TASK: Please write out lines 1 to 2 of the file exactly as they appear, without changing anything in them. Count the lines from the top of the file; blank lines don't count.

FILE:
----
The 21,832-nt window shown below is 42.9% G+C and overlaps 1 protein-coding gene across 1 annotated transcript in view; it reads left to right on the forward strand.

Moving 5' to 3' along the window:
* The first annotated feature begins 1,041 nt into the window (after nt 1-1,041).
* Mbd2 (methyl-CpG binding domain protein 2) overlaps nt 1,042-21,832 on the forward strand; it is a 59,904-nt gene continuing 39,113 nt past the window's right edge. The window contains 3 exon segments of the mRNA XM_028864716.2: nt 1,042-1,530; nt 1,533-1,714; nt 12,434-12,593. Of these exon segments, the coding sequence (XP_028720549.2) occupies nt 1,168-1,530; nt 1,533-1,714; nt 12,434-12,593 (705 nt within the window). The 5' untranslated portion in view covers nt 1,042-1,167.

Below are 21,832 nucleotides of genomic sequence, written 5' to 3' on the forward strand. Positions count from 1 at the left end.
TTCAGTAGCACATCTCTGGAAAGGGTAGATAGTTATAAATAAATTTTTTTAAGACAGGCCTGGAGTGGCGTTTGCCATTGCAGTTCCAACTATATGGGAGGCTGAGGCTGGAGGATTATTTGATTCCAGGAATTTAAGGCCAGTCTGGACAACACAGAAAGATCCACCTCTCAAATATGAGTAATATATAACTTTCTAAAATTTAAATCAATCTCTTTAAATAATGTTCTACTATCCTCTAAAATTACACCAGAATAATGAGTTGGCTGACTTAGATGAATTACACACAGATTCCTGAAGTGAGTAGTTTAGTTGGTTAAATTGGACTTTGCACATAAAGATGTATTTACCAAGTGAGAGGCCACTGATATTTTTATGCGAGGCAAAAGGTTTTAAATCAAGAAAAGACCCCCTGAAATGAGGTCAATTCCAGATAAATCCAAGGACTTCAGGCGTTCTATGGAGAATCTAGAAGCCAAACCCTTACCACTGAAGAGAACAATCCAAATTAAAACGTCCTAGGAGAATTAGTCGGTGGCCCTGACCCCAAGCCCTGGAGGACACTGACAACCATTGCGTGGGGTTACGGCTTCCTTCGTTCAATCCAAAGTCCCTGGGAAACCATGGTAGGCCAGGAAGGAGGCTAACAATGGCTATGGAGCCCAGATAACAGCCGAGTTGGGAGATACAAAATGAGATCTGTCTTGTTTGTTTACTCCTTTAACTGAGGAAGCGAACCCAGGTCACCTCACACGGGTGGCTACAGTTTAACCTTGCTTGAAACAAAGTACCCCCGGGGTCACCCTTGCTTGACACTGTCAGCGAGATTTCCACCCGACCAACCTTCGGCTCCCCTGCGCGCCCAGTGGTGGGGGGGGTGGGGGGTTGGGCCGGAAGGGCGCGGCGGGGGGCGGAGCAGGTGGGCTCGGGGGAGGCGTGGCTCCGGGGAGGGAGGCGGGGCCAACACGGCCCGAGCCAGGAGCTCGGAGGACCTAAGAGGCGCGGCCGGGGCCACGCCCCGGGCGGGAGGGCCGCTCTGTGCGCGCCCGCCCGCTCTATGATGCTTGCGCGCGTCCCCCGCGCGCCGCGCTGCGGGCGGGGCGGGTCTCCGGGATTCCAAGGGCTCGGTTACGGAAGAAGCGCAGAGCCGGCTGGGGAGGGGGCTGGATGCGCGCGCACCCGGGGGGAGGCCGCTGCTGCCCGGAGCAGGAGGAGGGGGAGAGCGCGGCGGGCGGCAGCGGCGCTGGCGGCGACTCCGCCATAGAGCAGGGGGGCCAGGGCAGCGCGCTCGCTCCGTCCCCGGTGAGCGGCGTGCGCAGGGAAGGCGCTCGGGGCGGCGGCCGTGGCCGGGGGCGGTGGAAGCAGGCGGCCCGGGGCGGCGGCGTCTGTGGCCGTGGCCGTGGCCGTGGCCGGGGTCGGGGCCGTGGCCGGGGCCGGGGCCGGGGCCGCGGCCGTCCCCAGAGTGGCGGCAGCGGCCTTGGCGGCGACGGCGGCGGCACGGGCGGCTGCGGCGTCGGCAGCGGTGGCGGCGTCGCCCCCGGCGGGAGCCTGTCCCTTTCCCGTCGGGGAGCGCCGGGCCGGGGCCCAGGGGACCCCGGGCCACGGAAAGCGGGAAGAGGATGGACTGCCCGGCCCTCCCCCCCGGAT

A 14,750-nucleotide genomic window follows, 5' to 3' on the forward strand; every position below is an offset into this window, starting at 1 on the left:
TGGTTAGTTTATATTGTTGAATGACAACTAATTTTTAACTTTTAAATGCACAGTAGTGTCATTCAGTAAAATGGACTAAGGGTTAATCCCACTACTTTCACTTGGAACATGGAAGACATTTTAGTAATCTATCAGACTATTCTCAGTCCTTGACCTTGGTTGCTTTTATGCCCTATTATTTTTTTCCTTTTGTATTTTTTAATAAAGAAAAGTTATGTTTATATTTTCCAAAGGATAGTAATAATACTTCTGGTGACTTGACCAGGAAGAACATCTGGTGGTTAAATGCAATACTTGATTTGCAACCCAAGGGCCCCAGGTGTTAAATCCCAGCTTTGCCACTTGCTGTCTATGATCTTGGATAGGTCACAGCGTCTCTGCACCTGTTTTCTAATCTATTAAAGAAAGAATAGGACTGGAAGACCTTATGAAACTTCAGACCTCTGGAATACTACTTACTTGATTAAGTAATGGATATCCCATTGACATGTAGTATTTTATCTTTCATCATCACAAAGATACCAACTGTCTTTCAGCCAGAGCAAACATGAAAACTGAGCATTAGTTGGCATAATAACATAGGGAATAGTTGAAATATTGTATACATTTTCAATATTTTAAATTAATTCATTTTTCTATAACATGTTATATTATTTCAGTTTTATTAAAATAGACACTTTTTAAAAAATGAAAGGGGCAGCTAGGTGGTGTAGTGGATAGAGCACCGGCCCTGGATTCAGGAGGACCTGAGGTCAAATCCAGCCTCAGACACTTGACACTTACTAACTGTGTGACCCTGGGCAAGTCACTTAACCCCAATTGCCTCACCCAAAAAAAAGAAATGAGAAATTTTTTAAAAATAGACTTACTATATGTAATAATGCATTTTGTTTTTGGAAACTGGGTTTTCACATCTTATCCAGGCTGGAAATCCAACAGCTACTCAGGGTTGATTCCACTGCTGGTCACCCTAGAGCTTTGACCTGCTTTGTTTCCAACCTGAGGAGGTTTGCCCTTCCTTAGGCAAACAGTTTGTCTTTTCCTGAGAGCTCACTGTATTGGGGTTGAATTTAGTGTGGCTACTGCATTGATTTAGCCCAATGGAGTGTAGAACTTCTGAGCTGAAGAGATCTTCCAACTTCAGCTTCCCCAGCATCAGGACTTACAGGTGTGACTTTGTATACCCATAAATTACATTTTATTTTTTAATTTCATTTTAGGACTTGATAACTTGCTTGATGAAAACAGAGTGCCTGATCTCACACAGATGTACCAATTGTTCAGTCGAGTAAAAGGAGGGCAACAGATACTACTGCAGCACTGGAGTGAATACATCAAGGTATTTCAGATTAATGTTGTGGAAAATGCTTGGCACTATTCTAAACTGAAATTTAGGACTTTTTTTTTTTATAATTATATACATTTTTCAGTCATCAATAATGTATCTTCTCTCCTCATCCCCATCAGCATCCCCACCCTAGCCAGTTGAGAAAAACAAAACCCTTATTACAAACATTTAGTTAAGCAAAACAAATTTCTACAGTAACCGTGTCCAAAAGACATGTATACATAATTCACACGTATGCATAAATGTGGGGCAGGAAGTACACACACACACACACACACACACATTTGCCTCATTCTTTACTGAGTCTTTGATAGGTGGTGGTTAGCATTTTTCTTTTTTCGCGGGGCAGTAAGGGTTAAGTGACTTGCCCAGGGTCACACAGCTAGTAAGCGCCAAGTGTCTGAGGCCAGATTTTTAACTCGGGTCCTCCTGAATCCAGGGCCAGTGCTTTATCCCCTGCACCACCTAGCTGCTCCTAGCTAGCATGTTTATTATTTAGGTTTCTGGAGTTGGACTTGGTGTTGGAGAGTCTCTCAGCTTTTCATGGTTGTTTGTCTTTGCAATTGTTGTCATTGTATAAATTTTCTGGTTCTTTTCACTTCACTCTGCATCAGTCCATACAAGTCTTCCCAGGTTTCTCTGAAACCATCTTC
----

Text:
The 21,832-nt window shown below is 42.9% G+C and overlaps 1 protein-coding gene across 1 annotated transcript in view; it reads left to right on the forward strand.

Moving 5' to 3' along the window: